The Chalmers Race: Ty Cobb, Napoleon Lajoie, and the Controversial 1910 Batting Title That Became a National Obsessionby Rick Huhn, Charles C. Alexander (Foreword by)
In 1910 auto magnate Hugh Chalmers offered an automobile to the baseball player with the highest batting average that season. What followed was a batting race unlike any before or since, between the greatest but most despised hitter, Detroit’s Ty Cobb, and the American League’s first superstar, Cleveland’s popular Napoleon Lajoie. The Chalmers
In 1910 auto magnate Hugh Chalmers offered an automobile to the baseball player with the highest batting average that season. What followed was a batting race unlike any before or since, between the greatest but most despised hitter, Detroit’s Ty Cobb, and the American League’s first superstar, Cleveland’s popular Napoleon Lajoie. The Chalmers Race captures the excitement of this strange contest—one that has yet to be resolved.
The race came down to the last game of the season, igniting more interest among fans than the World Series and becoming a national obsession. Rick Huhn re-creates the drama that ensued when Cobb, thinking the prize safely his, skipped the last two games, and Lajoie suspiciously had eight hits in a doubleheader against the St. Louis Browns. Although initial counts favored Lajoie, American League president Ban Johnson, the sport’s last word, announced Cobb the winner, and amid the controversy both players received cars. The Chalmers Race details a story of dubious scorekeeping and statistical systems, of performances and personalities in conflict, of accurate results coming in seventy years too late, and of a contest settled not by play on the field but by human foibles.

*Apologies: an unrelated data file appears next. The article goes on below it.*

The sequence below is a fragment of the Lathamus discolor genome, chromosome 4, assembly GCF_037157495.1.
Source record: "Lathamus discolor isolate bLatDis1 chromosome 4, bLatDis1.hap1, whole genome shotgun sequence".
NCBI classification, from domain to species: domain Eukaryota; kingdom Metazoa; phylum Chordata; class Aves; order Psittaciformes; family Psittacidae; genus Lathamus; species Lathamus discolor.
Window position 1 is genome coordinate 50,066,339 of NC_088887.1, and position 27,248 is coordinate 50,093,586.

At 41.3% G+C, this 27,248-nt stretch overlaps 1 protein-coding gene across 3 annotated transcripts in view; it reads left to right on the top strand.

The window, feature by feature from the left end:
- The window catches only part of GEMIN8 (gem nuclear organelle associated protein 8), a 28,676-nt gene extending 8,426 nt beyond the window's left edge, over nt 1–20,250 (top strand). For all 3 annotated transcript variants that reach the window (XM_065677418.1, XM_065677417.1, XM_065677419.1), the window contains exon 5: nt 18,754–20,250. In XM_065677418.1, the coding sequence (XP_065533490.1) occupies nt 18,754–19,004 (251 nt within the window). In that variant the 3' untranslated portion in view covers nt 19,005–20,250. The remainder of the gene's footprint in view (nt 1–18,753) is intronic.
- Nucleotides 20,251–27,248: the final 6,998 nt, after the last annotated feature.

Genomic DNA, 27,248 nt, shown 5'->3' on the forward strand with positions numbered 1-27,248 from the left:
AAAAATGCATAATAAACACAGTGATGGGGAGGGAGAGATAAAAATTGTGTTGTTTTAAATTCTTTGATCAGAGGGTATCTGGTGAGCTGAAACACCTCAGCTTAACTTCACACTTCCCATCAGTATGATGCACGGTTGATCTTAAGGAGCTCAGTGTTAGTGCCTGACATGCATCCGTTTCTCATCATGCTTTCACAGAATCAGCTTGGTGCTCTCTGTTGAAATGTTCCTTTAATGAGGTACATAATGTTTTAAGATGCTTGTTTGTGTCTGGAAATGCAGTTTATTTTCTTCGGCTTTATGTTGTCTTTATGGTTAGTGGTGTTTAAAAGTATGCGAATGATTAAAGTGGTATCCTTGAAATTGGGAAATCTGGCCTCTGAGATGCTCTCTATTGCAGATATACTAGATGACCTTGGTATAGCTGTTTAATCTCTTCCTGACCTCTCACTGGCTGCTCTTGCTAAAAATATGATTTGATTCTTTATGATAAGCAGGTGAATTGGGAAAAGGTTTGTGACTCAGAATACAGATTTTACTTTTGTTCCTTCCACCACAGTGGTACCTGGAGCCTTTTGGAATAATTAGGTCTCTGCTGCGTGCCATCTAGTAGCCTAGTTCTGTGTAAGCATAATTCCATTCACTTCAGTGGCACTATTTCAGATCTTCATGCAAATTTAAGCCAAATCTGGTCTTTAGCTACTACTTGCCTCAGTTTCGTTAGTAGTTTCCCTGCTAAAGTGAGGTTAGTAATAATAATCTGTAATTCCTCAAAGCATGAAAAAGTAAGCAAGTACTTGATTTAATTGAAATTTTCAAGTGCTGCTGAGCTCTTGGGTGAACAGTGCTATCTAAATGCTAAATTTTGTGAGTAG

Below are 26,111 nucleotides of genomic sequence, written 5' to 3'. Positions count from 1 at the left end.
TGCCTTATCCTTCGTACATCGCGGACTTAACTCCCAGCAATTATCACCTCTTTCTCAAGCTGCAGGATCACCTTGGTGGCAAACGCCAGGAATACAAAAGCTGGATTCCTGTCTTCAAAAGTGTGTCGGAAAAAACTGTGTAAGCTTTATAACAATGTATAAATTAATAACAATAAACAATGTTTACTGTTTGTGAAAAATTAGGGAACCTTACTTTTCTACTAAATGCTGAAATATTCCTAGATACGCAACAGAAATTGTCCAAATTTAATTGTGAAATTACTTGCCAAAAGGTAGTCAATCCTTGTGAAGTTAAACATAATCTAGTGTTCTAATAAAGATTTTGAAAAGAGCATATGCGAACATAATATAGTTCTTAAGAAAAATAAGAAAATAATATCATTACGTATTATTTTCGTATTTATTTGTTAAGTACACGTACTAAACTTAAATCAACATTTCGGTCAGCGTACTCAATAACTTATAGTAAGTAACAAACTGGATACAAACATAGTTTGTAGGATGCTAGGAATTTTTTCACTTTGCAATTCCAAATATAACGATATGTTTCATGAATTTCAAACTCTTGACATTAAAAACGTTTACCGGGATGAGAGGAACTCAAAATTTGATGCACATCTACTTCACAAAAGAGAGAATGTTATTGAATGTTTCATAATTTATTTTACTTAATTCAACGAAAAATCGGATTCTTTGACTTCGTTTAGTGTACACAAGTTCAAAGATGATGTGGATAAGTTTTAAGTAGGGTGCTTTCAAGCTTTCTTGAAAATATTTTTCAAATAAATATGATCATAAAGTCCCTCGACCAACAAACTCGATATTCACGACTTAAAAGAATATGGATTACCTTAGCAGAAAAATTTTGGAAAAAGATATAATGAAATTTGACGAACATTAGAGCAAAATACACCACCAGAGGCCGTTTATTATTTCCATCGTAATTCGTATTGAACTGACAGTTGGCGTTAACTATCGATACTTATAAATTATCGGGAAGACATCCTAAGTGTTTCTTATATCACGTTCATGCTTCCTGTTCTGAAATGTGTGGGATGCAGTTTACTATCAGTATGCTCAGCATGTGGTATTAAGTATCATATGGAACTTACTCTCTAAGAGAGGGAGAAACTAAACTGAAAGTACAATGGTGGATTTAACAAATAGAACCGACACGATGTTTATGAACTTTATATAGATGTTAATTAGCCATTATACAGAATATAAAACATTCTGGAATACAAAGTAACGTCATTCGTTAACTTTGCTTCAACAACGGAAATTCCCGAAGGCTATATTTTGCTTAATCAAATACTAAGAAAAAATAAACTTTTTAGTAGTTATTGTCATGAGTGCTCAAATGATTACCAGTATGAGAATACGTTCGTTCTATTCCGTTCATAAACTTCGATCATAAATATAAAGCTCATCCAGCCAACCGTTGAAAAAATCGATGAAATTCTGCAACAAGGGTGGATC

“It took more than a century, but we’ve finally got the book we deserve about baseball’s most infamous batting race. Thanks to Rick Huhn, it was worth the wait.”—Rob Neyer, national baseball editor of the website Baseball Nation.com
“This is the kind of baseball history we need more of—a book grounded in a great story, shaped by intelligent assessments of the evidence, committed to accuracy and truth-telling, and presented in vigorous prose.”—Reed Browning, author of Cy Young: A Baseball Life
"Rick Huhn offers a complete presentation of the details of this episode in baseball history."—Amy Essington, Journal of Sport History
- UNP - Nebraska
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Meet the Author
Rick Huhn is the author of The Sizzler: George Sisler, Baseball’s Forgotten Great and Eddie Collins: A Baseball Biography. Charles C. Alexander is the author of several baseball books, including Ty Cobb.
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